Infection Control Survey Question 2 Results; High Tech Solutions for Hand Hygiene

posted Sep 29, 2011, 2:54 PM by Todd Fox   [ updated Sep 24, 2016, 8:24 AM ]

The result from the 2nd question of the Infection Control Survey has been anticipated by many.  This anticipation is due to the proactive nature of most Infection Preventionists.  The industry seems to teach infection control professions to constantly seek new health technologies to improve their hospital, clinic, outpatient facility or other medical organization.  Most Infection Preventionists have had this automatic hand hygiene and environmental sanitation compliance technology on their radar for several years now and may just be waiting for funding.  (If you have not taken the Infection Control Survey or missed the results from question 1 please click the links).

 

The second question reveals the perception of your hygiene and infection control colleagues in regards to a technology that may become common in most medical organizations.  Gone are the days of hand hygiene campaigns focused on behavioral change?  Or will these sanitation tracking systems take a “behind the curtain” role and be a foundational support for future campaigns?  Here are the percentage breakdowns of the answer options:

 

2.       What are your thoughts about automatic hand washing tracking systems (tracks hand washing and sanitizing through a tag or RFID card system?  Check all that apply.

55.0%  Our organization doesn’t use such a system, but I believe they will increase compliance

12.5%  They are “big brother” like and make employees uneasy

7.5%  They are effective for all employees (regardless of number of years the employee has been in a health field)

7.5%  Our organization doesn’t use such a system, but I believe compliance will stay the same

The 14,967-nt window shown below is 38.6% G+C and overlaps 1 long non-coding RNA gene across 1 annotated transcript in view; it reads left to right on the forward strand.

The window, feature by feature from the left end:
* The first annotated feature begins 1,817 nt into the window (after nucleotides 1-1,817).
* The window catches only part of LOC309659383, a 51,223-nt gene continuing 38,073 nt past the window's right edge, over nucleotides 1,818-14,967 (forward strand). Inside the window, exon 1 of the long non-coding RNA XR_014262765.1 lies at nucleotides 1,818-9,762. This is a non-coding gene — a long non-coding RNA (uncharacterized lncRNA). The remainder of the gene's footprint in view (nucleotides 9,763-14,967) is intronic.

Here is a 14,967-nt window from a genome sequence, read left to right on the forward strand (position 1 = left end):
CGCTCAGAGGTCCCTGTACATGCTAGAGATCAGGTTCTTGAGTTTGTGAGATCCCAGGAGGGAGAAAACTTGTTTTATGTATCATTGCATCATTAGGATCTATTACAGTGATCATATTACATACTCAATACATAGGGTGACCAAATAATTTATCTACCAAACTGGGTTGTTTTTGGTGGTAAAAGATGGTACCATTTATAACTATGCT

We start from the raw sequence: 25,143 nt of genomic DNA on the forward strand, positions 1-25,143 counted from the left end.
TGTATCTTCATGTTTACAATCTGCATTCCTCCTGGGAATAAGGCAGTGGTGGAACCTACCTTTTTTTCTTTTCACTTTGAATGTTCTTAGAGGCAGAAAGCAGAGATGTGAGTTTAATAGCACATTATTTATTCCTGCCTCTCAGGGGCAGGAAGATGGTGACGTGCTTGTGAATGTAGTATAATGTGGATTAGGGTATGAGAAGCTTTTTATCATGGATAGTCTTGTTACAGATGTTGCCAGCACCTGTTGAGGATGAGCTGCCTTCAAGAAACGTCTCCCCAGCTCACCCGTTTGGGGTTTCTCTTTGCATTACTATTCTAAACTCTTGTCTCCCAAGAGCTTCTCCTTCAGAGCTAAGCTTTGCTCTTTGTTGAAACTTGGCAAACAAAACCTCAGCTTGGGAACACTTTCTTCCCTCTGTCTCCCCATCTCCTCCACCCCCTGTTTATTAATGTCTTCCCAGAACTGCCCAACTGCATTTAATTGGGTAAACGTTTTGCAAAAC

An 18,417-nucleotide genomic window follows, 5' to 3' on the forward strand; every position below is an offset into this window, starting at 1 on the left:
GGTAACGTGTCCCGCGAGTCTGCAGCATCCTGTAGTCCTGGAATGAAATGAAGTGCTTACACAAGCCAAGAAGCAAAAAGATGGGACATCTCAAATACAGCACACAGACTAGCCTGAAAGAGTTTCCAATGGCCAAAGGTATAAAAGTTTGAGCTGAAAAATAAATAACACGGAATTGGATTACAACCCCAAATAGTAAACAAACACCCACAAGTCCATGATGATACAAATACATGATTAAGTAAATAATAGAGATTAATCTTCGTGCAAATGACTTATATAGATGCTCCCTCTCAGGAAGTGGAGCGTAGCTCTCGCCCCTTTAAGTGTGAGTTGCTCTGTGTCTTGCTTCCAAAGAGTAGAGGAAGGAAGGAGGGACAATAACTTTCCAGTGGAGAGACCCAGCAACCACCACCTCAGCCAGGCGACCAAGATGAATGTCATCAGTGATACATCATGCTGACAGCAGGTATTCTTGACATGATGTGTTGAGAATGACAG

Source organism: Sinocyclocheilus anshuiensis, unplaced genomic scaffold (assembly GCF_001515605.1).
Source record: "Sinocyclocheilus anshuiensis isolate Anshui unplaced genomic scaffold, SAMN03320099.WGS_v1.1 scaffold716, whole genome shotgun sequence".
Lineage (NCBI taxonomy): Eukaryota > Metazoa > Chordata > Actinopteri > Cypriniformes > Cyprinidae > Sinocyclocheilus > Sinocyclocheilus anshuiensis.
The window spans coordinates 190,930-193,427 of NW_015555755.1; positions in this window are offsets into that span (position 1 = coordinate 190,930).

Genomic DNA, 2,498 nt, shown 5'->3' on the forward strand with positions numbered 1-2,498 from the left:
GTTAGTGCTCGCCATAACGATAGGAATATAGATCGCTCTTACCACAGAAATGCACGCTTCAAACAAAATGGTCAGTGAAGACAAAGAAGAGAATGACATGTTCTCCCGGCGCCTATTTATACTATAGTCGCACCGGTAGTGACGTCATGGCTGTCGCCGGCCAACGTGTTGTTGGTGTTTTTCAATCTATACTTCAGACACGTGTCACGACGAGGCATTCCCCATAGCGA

5.0%  They work better with the younger health professional

5.0%  I prefer low tech hand washing training and campaigns

2.5%  Hand washing and sanitizing is taught in better ways than automatic tracking systems

2.5%  Our organization doesn’t use such a system, but I believe compliance will be reduced

2.5%  Other  Too Expensive for Small Hospitals

0.0%  They have increased hand hygiene compliance in my organization

0.0%  They have NOT increased hand hygiene compliance in my organization (nor decreased)

0.0%  They have decreased hand hygiene compliance in my organization

0.0%  They work better with the experienced health professional

 

Many of the above results confirm points that were made in an earlier post by OUTFOX Prevention "Low Tech vs. High Tech: Hand Hygiene’s Role in Infection Control (i.e. Glo Germ vs Automatic Monitoring Systems for Hand Washing)
Specifically, the following excerpts were similar to the survey results:

Using low tech in conjunction with high tech will help keep employees emotionally in touch with the effects of infections. “

 

“…low tech solutions should be used with high tech solutions to offset the focus on just obtaining numbers. “

 

“We recommend using low tech solutions until the ratio of newer employees reaches a significant level. “

 

“…it may take time for the systems to be fully embraced. “

 

“Health care professionals just starting their careers usually acclimate quicker to higher levels of technology.  Regardless of the drawbacks of automatic hand-hygiene systems, the rise in new health care professionals lately may aid in the proliferation of automatic systems.  However, the health care job pool is currently made up primarily of individuals that have spent most their careers in hospitals, clinics and other health oriented organizations.”